Top 5 Fela Kuti Tracks

Written By: Ethan Griggs

My Music:

Olufela Olusegun Oludotun Ransome-Kuti was born in Abeokuta, British Nigeria in on 15 October 1938. As a young man in his hometown, he became proficient on the trumpet and the saxophone, and he had a love for highlife, an African style of guitar music. After moving to London to attend the Trinty School of Music he developed a distinct strain of African music based on highlife called Afrobeat. After learning of the Black Panther movement in Los Angeles upon visiting the city with his band, he decided his brand of music should be catered towards social themes rather than the typical love song. Thus, Fela Ransome-Kuti and his band the Afrika 70 returned to Nigeria to debut their new material, and the rest is history. Often renowned as “the first Black President”, Fela Kuti is not only known as an extreme innovator in African music, but also one of the most influential African political figures of the 20th century. Dying from AIDS in 1997, his life story has even been adapted into a Broadway musical. Here are five of his best songs:

  1. “Lady” from Shakara (1972)

This is one of Fela’s most instantly infectious tracks. Taking up the entire first side of this 1972 record, the rhythm of the drums and guitar on “Lady” provide an undeniable groove and the tone of the horns are immediately catchy, with a carefully played organ toying around mischievously in the background. Finally, Fela’s voice cuts through the mix with powerful lyrics about the power of womanhood. “She go say him equal to man/She go say him get power like man/ She go say anything man do himself fit do”, wails Kuti over the perfect flow of the band.

  1. “Shakara (Oloje)” from Shakara (1972)

The singular track on side two of its namesake album is the thesis for why Shakara remains Fela’s best album, at least arguably. Musically, the track is very much in the same vain as “Lady”, but there is more mystery to the instrumental tones. It takes some time to build up the horns on this one, and when they come in they take on a much darker melody than on side one. Lyrically, “Shakara” is mostly a spoken word piece. It’s a bit difficult to understand what the song is about, since Fela’s English is mostly broken, but it seems to be about the relationship between men & women. The music on the track is so infectious that it doesn’t even matter.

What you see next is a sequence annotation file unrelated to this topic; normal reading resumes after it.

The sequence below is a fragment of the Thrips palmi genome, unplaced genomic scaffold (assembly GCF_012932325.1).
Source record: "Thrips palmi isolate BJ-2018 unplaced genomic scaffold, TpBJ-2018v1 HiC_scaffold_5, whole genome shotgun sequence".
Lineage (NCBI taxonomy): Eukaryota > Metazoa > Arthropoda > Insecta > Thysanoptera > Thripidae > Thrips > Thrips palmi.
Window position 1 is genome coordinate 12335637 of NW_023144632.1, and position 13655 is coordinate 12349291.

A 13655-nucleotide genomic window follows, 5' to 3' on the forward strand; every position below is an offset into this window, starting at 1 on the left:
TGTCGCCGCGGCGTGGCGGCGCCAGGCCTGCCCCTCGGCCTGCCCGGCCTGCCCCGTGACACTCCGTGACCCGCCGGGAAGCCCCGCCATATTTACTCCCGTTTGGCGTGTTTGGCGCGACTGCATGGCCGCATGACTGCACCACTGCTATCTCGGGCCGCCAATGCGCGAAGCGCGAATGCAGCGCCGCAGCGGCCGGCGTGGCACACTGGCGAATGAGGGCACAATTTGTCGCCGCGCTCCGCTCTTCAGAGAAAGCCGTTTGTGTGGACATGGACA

1. “Water Get No Enemy” from Expensive Shit (1975)

The second side of Fela’s acclaimed 1975 album can be promoted as his jazziest. The saxophone is front and center on this track and his reminiscent of all the great American Latin Jazz of Kenny Dorham and Getz/Gilberto. It is absolutely Fela’s most “American” sounding track. Potentially Fela’s most popular song, the lyrics are a call and response of his native language Yoruba and our native English in an admiration for the miracle of water. “Nothing without water,” chants Fela on the track in a salute to one of the world’s most universal and connecting elements.

  1. “Zombie” from Zombie (1977)

When the title track of Fela’s 1977 effort was released as a single, Fela was feeling very critical of the Nigerian government. The song describes his distaste with the armed forces and compares the soldiers to zombies who “don’t think unless you tell them to think.” When the album and single became a smash hit, it infuriated the Nigerian government so much that they launched an attack on Fela’s headquarters, commune, and studio called the Kalakuta Republic. Fela was severely beaten in these attacks and his mother was unfortunately killed when she was thrown from a window.

  1. “Sorrow Tears and Blood” from Sorrow Tears and Blood (1977)

Reeling from the tragedy of the assault on his compound, Fela wrote this song in response to the way the common-folk are treated by the government. Fela describes the apathy some have towards the forces of corruption and evil in the world and he sees it as a problem. “We fear to fight for liberty/We fear to fight for justice/We fear to fight for happiness/We always get reason to fear”. Fela’s constant lack of fear for the truth and what is socially and politically right is what has made his music last throughout the past few generations of the socially unrested, black or white.